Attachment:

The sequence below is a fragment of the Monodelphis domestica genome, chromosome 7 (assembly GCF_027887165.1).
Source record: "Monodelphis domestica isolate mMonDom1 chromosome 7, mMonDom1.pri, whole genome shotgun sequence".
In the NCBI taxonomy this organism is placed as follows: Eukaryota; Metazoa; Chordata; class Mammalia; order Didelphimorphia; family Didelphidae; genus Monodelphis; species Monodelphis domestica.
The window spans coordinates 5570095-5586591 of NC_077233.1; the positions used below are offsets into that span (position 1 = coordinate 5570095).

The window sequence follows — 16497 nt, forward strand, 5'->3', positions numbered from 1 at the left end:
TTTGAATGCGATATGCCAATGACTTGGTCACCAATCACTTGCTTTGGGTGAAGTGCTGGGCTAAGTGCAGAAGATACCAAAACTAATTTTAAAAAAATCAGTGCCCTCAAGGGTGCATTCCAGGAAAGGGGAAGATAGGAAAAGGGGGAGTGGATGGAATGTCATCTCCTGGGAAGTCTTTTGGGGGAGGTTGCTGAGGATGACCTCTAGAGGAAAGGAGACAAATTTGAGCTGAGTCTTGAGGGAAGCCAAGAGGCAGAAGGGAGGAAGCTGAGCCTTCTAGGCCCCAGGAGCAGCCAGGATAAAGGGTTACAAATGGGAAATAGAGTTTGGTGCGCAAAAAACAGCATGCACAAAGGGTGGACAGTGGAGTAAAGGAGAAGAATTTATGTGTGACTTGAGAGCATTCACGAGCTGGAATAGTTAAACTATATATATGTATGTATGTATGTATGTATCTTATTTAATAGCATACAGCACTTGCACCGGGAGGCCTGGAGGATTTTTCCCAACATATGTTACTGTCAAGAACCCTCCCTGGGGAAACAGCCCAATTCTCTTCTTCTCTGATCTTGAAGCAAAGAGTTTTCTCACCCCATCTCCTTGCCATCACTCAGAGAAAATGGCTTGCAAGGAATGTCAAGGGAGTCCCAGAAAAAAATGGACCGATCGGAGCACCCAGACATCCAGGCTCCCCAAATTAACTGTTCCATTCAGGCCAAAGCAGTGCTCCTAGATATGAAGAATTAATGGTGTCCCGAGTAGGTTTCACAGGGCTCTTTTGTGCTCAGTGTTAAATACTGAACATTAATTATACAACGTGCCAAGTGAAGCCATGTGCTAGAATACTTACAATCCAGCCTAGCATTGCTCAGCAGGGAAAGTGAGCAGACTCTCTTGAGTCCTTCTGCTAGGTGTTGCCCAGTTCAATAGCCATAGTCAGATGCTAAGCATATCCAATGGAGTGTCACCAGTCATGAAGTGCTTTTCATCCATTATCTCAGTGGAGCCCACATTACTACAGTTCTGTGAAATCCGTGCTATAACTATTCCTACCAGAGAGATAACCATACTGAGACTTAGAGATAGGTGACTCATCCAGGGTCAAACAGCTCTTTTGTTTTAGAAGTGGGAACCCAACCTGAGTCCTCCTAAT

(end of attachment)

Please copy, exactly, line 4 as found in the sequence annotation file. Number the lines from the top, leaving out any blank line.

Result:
The window spans coordinates 5570095-5586591 of NC_077233.1; the positions used below are offsets into that span (position 1 = coordinate 5570095).